Much of the focus has been on Omar al-Bayoumi, who the FBI suspected was a Saudi intelligence officer. When two of the hijackers arrived in Los Angeles in January 2000, al-Bayoumi met them in a restaurant, took them to San Diego, and set them up in an apartment, co-signing the lease and advancing them $1,500 for rent. He later helped the pair — who spoke almost no English — find a flight school. Al-Bayoumi insisted the restaurant meeting was a chance encounter, and that he was just helping out fellow Muslims. But he was also in regular contact with Fahad al-Thumairy, a Saudi consulate official who was deported in 2003 for suspected terrorist links, and with Anwar al-Awlaki, the radical, American-born Islamic preacher who helped inspire several terrorist attacks. Al-Bayoumi was questioned by the FBI, but released without charge.

Is there any other evidence of complicity?
During 2000 and 2001, al-Bayoumi received about $3,000 a month — through several intermediaries — from Prince Bandar's wife. Many suspect some of this cash was passed on to the hijackers. Bandar has also been accused by Zacarias Moussaoui, the so-called 20th hijacker, of being one of al Qaeda's donors in the run-up to the attacks. The Saudi government says Moussaoui is mentally ill and unreliable, vehemently denies that it had any involvement in 9/11, and has even called on the U.S. government to release the notorious 28 pages. "Saudi Arabia has nothing to hide," Bandar said in 2003. "We can deal with questions in public, but we cannot respond to blank pages."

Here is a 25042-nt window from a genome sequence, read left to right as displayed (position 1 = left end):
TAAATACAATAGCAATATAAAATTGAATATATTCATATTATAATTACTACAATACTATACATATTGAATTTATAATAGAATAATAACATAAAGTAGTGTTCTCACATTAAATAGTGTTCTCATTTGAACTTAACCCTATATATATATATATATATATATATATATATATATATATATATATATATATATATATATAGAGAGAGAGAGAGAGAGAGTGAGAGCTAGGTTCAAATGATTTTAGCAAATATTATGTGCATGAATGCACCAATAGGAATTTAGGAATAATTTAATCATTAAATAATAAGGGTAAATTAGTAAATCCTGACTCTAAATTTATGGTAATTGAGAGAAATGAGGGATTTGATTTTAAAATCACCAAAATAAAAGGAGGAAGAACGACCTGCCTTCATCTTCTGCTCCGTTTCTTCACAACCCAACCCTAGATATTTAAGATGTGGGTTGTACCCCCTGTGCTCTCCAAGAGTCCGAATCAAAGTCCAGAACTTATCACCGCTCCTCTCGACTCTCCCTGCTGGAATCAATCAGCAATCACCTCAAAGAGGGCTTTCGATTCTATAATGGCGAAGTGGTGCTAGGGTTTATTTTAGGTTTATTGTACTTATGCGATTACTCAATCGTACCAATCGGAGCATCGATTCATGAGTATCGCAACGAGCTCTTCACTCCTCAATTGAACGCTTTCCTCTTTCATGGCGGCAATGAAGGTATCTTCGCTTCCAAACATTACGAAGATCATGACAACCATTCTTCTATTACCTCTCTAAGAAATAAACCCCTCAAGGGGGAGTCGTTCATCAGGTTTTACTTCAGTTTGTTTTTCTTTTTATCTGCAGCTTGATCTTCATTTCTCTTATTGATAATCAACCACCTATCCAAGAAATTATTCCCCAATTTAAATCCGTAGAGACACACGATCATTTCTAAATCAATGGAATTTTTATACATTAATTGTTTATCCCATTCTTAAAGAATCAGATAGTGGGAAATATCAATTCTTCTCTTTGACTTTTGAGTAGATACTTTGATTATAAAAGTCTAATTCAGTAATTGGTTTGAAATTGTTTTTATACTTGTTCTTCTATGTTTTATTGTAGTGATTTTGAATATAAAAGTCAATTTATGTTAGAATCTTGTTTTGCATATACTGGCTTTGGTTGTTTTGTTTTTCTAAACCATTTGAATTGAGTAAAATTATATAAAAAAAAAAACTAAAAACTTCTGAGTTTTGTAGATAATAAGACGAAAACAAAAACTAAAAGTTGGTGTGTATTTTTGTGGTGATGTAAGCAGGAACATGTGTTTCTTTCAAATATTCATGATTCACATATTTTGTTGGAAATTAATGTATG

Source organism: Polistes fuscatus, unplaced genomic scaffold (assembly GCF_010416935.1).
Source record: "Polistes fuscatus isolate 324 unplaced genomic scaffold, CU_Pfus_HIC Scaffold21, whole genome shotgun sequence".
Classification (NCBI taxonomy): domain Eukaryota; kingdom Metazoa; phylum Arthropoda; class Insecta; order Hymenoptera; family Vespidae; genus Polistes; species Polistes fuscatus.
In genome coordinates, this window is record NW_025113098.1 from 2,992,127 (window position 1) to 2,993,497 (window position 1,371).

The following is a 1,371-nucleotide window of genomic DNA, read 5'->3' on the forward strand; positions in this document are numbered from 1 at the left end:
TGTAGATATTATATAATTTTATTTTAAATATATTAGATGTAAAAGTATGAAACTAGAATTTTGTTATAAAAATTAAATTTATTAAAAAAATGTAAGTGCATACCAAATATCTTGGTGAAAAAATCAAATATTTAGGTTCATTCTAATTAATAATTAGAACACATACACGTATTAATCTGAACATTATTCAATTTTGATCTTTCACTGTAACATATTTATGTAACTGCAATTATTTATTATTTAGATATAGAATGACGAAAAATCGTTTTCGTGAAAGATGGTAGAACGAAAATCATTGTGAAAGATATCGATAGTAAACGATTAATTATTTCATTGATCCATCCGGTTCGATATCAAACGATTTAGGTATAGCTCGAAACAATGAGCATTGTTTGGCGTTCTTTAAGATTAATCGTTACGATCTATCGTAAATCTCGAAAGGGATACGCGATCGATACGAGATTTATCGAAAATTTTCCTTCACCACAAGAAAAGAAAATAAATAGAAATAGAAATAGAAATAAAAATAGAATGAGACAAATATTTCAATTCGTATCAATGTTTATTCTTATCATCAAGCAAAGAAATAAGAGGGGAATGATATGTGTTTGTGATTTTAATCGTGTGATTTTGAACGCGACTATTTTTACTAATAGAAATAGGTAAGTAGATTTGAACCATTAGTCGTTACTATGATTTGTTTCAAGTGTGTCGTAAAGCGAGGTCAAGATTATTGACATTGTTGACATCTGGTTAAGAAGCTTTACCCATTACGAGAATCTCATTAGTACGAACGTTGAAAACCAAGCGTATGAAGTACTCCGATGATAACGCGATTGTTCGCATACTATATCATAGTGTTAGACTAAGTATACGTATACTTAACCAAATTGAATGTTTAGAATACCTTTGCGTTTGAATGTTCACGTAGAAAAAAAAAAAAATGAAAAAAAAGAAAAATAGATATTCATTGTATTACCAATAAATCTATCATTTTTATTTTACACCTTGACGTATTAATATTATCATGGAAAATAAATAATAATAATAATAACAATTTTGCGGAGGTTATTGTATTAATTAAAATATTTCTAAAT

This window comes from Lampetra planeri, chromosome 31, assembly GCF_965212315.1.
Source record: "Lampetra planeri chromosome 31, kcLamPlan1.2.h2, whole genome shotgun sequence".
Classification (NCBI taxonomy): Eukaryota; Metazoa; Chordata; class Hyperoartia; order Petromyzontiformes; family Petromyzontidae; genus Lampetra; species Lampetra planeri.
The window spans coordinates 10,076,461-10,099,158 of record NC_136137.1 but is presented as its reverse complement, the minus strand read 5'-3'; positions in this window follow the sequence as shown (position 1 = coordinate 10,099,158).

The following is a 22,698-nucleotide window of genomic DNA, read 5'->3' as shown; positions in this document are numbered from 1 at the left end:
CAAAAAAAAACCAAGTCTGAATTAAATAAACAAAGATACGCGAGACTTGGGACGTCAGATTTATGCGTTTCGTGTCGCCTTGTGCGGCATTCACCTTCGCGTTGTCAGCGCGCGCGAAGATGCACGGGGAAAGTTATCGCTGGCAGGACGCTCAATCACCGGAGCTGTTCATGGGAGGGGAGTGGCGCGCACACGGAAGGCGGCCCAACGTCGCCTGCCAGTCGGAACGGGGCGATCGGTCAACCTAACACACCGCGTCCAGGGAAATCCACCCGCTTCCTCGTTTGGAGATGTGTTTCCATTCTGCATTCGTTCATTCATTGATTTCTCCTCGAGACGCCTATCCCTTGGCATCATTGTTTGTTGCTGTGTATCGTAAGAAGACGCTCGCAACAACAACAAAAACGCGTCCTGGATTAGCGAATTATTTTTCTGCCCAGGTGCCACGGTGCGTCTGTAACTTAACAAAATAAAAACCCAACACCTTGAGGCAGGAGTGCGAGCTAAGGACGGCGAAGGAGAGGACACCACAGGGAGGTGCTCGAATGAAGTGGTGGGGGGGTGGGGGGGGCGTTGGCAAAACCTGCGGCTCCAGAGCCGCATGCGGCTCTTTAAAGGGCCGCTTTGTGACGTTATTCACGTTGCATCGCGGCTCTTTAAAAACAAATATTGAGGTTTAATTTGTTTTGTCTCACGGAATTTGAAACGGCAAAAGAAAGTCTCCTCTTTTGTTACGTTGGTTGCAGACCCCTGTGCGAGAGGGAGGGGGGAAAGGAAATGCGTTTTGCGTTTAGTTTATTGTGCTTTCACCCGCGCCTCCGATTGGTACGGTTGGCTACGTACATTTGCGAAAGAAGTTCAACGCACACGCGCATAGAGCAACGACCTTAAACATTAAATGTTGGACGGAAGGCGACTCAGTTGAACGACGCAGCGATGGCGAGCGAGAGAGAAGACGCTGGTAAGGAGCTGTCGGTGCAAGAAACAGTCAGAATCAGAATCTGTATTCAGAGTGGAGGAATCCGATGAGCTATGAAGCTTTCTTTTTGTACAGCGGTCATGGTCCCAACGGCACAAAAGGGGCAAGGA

Why is this coming up now?
Congress is considering a bill that would allow U.S. citizens to sue Saudi Arabia for its alleged support of the hijackers. Foreign governments currently receive immunity from prosecution in the U.S., but the new legislation — which was passed unanimously by the Senate — would grant exceptions when countries are found culpable of involvement in terrorist attacks. Saudi Arabia has threatened to sell $750 billion of U.S.-based assets if the bill is enacted. Many members of Congress argue that releasing the 2002 Joint Congressional Inquiry's findings in full would shed light on whether the Saudis have some specific allegations to answer. "[There] are a lot of coincidences," says former Rep. Tim Roemer. "Is that enough to make you squirm and [feel] uncomfortable, and dig harder, and declassify these 28 pages? Absolutely."

How 'Bandar Bush' helped the home team
At the heart of the close relationship between the U.S. and Saudi Arabia on 9/11 was one man: Prince Bandar. A grandson of the Gulf state's founding king, Bandar was the Saudi ambassador to the U.S. from 1983 to 2005, and went on to run his country's intelligence agency. He was so close to the Bushes he was often called "Bandar Bush," and he was instrumental in persuading his government to assist the U.S. in the first Gulf War. In 2003, he was briefed by Bush Jr. on the plan to invade Iraq — two days before Vice President Dick Cheney or Secretary of State Colin Powell. In Washington, Bandar was a master of diplomacy. His opulent parties were legendary — his other nickname was "the Arab Gatsby" — and he cultivated relationships with the administration's most powerful figures. Shortly after Powell resigned in 2005, for example, Bandar presented him with a 1995 Jaguar — a car Powell's wife had once mentioned in passing that she liked. But there was never any doubt over whose side Bandar was on. "Don't expect the man not to play the game for his home team," says William Simpson, Bandar's biographer. "The home team is Saudi Arabia."